There's a slight problem at the lab at the moment. We aren't getting any DNA. The lovely little DNA extraction protocol is not actually extracting huge amounts of DNA for us, if fact it seems to be producing pretty much no DNA for us.
We've checked through the troubleshooting, and in various technique manuals, and found a couple of modifying features to add to our protocol, which will hopefully make it more productive. Most of them are fairly basic (longer incubation's etc.) but the one that caught my eye was the addition of proteinase K at the denaturing step. When you add SDS (which breaks down all the phage proteins to supposedly release the DNA) you also add this mystery stuff called proteinase K.
Not wanting something so scientific to be shooting over my Magical Event Horizon, I went to take a look at what it was. A protease is a substance that breaks down proteins, and it turns out that this is exactly what proteinase K does, it is far more active when surrounded by SDS as well, so hopefully the combination of the two will pretty much shred all the phage proteins releasing all the DNA (as I said, phages are nothing but DNA and protein).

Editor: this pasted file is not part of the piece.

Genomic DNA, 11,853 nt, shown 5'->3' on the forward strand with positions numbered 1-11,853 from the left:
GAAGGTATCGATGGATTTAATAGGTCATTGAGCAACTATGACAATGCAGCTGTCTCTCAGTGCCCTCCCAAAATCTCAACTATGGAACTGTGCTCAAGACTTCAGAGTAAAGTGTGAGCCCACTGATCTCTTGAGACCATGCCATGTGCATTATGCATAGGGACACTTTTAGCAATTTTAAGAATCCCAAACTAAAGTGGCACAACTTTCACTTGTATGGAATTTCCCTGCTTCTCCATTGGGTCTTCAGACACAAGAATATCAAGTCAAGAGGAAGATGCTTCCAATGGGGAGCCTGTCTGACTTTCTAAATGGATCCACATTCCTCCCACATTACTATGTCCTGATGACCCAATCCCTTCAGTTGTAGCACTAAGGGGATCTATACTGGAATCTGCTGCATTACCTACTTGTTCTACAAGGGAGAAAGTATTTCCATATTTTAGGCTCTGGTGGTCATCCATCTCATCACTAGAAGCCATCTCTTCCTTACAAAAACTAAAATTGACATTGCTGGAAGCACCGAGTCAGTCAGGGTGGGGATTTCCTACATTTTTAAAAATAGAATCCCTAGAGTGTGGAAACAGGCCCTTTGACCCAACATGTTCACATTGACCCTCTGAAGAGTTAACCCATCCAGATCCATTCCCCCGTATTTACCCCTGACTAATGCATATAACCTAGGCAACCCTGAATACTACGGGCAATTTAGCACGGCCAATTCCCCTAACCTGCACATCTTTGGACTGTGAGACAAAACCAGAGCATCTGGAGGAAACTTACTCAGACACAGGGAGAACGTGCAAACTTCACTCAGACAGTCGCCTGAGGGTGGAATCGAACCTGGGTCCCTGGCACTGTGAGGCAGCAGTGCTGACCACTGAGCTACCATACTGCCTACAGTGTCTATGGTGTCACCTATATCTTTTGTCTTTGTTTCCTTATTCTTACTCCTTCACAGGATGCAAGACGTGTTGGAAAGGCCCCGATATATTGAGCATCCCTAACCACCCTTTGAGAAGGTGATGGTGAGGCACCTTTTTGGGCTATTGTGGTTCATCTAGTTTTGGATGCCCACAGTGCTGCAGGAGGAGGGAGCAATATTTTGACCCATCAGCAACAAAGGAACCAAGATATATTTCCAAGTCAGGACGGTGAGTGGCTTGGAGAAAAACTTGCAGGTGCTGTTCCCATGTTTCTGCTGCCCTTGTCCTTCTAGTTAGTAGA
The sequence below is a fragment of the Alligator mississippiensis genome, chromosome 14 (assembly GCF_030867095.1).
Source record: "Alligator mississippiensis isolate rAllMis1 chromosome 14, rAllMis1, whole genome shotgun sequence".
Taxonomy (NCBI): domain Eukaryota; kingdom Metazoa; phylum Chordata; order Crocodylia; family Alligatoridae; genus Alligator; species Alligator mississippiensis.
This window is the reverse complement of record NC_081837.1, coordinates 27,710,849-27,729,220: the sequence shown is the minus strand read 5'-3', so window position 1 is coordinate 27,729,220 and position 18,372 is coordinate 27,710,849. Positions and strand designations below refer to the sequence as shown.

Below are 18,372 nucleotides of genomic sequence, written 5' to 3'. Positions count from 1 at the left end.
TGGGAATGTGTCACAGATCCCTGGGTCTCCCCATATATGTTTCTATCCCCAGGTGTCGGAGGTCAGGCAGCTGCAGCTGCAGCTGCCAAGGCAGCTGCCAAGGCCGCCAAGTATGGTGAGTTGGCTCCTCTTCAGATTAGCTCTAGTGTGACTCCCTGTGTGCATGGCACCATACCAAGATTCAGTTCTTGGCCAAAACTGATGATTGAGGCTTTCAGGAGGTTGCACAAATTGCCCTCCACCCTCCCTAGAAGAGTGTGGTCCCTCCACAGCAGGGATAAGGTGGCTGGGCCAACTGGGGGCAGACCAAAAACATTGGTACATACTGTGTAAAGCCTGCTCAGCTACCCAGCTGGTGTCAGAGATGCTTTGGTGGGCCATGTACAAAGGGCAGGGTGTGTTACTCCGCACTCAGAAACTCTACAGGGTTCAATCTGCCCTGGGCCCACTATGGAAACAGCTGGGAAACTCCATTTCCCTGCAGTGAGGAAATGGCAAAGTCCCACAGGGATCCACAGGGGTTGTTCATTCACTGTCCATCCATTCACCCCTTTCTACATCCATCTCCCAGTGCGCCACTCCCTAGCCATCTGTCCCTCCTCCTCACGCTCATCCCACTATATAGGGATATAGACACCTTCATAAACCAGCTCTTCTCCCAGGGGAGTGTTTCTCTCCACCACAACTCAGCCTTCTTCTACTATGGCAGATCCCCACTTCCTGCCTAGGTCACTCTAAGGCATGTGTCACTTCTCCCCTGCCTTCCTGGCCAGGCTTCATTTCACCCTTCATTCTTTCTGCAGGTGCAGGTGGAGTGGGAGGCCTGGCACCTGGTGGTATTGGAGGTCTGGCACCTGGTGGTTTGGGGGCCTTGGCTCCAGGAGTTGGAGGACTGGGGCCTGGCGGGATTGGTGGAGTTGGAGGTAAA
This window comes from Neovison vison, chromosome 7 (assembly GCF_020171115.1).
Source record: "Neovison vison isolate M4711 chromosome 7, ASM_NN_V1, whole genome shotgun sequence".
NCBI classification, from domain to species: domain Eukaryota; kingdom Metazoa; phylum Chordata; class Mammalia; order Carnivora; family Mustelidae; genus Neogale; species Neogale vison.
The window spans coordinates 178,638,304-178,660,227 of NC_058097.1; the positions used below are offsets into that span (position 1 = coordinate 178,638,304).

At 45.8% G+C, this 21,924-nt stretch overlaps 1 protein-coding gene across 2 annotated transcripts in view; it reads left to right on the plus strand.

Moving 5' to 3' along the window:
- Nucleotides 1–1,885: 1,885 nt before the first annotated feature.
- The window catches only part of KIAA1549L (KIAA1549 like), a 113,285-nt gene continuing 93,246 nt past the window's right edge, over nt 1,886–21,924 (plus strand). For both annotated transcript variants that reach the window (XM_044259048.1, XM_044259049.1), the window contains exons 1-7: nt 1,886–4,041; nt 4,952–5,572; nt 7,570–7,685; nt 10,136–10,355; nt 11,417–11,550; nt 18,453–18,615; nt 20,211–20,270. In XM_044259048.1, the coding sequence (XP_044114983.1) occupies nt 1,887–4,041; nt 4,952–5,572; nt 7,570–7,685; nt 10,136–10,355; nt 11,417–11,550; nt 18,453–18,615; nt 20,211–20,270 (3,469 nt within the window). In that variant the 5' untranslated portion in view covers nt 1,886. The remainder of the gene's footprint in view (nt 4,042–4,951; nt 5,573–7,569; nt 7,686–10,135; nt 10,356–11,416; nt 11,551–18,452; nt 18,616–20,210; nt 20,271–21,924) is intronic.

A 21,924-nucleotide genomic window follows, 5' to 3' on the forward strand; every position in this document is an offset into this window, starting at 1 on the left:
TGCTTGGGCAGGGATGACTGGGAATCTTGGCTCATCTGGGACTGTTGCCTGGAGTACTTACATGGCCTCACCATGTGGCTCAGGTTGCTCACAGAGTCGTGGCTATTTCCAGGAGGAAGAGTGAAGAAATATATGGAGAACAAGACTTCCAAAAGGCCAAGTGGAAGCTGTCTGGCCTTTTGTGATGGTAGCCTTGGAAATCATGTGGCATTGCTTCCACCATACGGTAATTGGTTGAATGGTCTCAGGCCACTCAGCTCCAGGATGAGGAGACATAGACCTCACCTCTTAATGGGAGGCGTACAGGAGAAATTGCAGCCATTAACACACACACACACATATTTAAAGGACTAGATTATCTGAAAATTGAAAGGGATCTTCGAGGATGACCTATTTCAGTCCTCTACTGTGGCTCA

One interesting thing I did find though is that proteinase K was extracted from a fungus (called Tritirachium album Limber). It's fairly deadly as well, it can pull apart all sorts of different proteins. It makes sense for a fungi to possess a powerful proteinase like this as fungi are saprotrophic feeders; they release the enzymes to digest their food outside of their actual bodies and then just absorb all the nutrients left behind.
I thought that the name 'proteinase K' might turn out to have a fairly interesting backstory (why K?) but it is, in fact, spectacularly boring. It was named Protienase K due to its keratin hydrolyzing activity which, seeing as it hydrolyses (breaks down) a large number of proteins seems fairly arbitrary. Biologists have very little imagination sometimes.
If you have a desperate longing to get hold of some proteinase K you can buy it here.
It is fairly expensive though; £39.00 for 2ml.
Narrow-minded, short-sighted university administrators
3 hours ago in The Phytophactor